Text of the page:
Brian Cox knows an identity-based conflict when he sees one. Cox has seen many such conflicts since 1990, when he began taking the message of reconciliation into east-central European nations such as Bosnia, Croatia, Hungary, Moldova, and Slovakia.
Since September 2000, he has taken the message into strife-torn regions of Kashmir and Sudan in work for the International Center for Religion and Diplomacy, based in Washington, D.C.
But one identity-based conflict drawing Cox's concern is much closer to home: in the Episcopal Church, which he has served as a priest for more than 25 years.
In February 1999, Cox sent a 44-page study and reconciliation proposal to all bishops of the Episcopal Church. That paper, "The Episcopal Church Reconciliation Initiative," applied the principles of conflict resolution to Episcopalians' thorniest debates about their spiritual identity.
Citing authors Jay Rothman and Louise Diamond, Cox describes identity-based conflicts as "those which are rooted in people's collective need for identity, security, community and vitality."
"These are more intangible and existential concerns, as opposed to interest-based conflicts which are focused on claiming tangible assets or resources," Cox wrote in that paper. "Identity is the racial, ethnic, tribal, national, cultural or religious distinctiveness of a group. Identity includes recognition; the need to be known and affirmed by another, to be understood, seen, respected and valued."
Debates about homosexuality are normally center stage, but Cox also recognizes related conflicts about the uniqueness of Jesus, interpretation of the Bible, the nature of inclusiveness, and whether divided Episcopalians can or should remain in the same denomination.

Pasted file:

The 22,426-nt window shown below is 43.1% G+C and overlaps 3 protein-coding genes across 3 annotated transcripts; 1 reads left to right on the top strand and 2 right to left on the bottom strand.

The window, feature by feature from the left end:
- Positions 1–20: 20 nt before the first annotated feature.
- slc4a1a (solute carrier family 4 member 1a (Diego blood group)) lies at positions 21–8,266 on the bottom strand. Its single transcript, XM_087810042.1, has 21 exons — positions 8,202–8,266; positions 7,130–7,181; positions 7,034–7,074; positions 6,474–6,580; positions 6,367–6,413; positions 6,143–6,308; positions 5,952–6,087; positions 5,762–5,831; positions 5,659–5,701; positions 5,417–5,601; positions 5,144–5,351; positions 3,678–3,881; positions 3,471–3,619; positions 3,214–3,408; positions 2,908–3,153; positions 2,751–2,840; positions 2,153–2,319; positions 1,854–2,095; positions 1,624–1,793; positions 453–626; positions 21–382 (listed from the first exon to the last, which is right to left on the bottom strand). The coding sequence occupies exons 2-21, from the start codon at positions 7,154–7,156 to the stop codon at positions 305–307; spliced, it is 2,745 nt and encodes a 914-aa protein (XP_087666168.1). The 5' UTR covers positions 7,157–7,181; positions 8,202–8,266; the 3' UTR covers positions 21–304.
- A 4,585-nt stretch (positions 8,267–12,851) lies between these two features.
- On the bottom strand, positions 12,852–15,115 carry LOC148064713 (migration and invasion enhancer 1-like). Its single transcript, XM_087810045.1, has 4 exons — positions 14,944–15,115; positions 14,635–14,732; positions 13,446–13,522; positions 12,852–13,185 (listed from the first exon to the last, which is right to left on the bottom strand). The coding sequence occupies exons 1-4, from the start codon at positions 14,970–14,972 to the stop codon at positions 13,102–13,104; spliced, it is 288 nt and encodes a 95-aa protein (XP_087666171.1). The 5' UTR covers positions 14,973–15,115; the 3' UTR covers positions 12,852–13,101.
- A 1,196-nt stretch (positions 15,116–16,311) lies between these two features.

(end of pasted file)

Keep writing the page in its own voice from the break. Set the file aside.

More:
"In the Episcopal Church there are two distinct communities [conservatives and liberals] that coexist in the same institutional structure. They have profoundly different core theology and values. They speak completely different languages of faith," Cox wrote.
Cox is unsure whether there's enough will on either side of the sexuality conflict to achieve a peaceful resolution. "I don't know myself," Cox says in an interview. "We don't really know until we make an effort. If we just hope that it doesn't come apart, that isn't leadership."
How did a rector of a small parish in Santa Barbara, California, get involved in a global ministry of reconciliation?
Cox says he became involved in politics at age 12, and he was being groomed to run for Congress. But he stepped away from it all at age 22, after becoming a Christian. Cox completed studies at Episcopal Divinity School and was ordained a priest in 1975. Cox's call into reconciliation work came in 1989, while he served as associate rector of Church of the Apostles in Fairfax, Virginia. Apostles is well known as a charismatic parish, and Cox's call came in the form of a sung prophecy.
Cox has made reconciliation a central part of his work as rector of Christ the King Episcopal Church in Santa Barbara. (He is president of the Reconciliation Institute, which is based at the parish.) The parish has been involved in Jewish-Gentile reconciliation and racial reconciliation. Cox also has earned a master's degree in conflict resolution through Pepperdine Law School's Straus Institute for Dispute Resolution.
Cox is a realist about the ultimate theological conflicts dividing Episcopalians. "This has never been about reconciling theologies, which cannot be done," he tells CT. "This is about finding ways to live together."
Copyright © 2001 Christianity Today. Click for reprint information.
Related articles appearing on our site today include:
Waging Peace | How two Episcopalians—one liberal, one conservative—have learned to say reconciliation. (July 6, 2001)
Getting Personal | Behind Douglas LeBlanc's story of reconciliation in the Episcopal Church. (July 6, 2001)
Anglican Voice has Brian Cox's report on the Episcopal Church Reconciliation Initiative.
The Reconciliation Institute based at the Christ the King Episcopal Church in Santa Barbara lays out a five-fold purpose of reconciliation.
Mainstream press coverage of Episcopalian liberal-conservative relations includes: The Post-Gazette, Seattle Times, and Los Angeles Times.
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